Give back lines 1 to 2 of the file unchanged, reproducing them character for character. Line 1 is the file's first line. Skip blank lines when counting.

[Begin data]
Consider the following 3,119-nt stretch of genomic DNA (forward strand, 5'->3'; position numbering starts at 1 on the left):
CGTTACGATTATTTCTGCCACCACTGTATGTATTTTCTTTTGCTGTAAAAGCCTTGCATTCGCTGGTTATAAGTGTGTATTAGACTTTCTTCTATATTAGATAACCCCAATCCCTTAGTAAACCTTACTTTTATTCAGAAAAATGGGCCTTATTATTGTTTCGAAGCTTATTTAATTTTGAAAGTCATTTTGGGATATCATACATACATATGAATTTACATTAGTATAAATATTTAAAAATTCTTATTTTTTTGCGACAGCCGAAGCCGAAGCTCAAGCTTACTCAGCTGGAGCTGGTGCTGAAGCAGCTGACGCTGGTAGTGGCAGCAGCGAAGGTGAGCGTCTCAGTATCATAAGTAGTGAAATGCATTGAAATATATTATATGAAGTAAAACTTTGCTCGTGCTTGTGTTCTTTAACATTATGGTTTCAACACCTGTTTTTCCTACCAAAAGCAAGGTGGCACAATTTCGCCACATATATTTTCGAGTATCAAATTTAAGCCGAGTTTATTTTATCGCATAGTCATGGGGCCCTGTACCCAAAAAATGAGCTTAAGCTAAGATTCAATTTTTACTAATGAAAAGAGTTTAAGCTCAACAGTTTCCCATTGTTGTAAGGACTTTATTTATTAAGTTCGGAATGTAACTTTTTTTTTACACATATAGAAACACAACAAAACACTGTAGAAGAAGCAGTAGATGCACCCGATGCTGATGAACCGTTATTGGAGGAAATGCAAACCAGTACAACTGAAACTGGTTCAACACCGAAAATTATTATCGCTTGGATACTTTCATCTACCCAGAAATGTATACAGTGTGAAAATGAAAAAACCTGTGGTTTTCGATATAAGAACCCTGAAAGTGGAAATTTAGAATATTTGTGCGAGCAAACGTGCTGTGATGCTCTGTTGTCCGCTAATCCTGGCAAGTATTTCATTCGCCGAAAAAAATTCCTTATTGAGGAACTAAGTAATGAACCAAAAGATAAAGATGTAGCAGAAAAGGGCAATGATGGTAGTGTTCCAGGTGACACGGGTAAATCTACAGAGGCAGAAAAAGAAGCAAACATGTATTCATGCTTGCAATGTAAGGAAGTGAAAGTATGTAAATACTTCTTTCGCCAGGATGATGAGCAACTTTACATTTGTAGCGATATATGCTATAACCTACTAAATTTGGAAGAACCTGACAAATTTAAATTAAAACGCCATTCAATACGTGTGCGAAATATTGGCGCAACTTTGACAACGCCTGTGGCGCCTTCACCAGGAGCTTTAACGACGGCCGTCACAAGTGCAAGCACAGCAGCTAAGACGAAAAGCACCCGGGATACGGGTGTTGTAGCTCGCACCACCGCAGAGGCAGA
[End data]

Consider the following 3,119-nt stretch of genomic DNA (forward strand, 5'->3'; position numbering starts at 1 on the left):
CGTTACGATTATTTCTGCCACCACTGTATGTATTTTCTTTTGCTGTAAAAGCCTTGCATTCGCTGGTTATAAGTGTGTATTAGACTTTCTTCTATATTAGATAACCCCAATCCCTTAGTAAACCTTACTTTTATTCAGAAAAATGGGCCTTATTATTGTTTCGAAGCTTATTTAATTTTGAAAGTCATTTTGGGATATCATACATACATATGAATTTACATTAGTATAAATATTTAAAAATTCTTATTTTTTTGCGACAGCCGAAGCCGAAGCTCAAGCTTACTCAGCTGGAGCTGGTGCTGAAGCAGCTGACGCTGGTAGTGGCAGCAGCGAAGGTGAGCGTCTCAGTATCATAAGTAGTGAAATGCATTGAAATATATTATATGAAGTAAAACTTTGCTCGTGCTTGTGTTCTTTAACATTATGGTTTCAACACCTGTTTTTCCTACCAAAAGCAAGGTGGCACAATTTCGCCACATATATTTTCGAGTATCAAATTTAAGCCGAGTTTATTTTATCGCATAGTCATGGGGCCCTGTACCCAAAAAATGAGCTTAAGCTAAGATTCAATTTTTACTAATGAAAAGAGTTTAAGCTCAACAGTTTCCCATTGTTGTAAGGACTTTATTTATTAAGTTCGGAATGTAACTTTTTTTTTACACATATAGAAACACAACAAAACACTGTAGAAGAAGCAGTAGATGCACCCGATGCTGATGAACCGTTATTGGAGGAAATGCAAACCAGTACAACTGAAACTGGTTCAACACCGAAAATTATTATCGCTTGGATACTTTCATCTACCCAGAAATGTATACAGTGTGAAAATGAAAAAACCTGTGGTTTTCGATATAAGAACCCTGAAAGTGGAAATTTAGAATATTTGTGCGAGCAAACGTGCTGTGATGCTCTGTTGTCCGCTAATCCTGGCAAGTATTTCATTCGCCGAAAAAAATTCCTTATTGAGGAACTAAGTAATGAACCAAAAGATAAAGATGTAGCAGAAAAGGGCAATGATGGTAGTGTTCCAGGTGACACGGGTAAATCTACAGAGGCAGAAAAAGAAGCAAACATGTATTCATGCTTGCAATGTAAGGAAGTGAAAGTATGTAAATACTTCTTTCGCCAGGATGATGAGCAACTTTACATTTGTAGCGATATATGCTATAACCTACTAAATTTGGAAGAACCTGACAAATTTAAATTAAAACGCCATTCAATACGTGTGCGAAATATTGGCGCAACTTTGACAACGCCTGTGGCGCCTTCACCAGGAGCTTTAACGACGGCCGTCACAAGTGCAAGCACAGCAGCTAAGACGAAAAGCACCCGGGATACGGGTGTTGTAGCTCGCACCACCGCAGAGGCAGA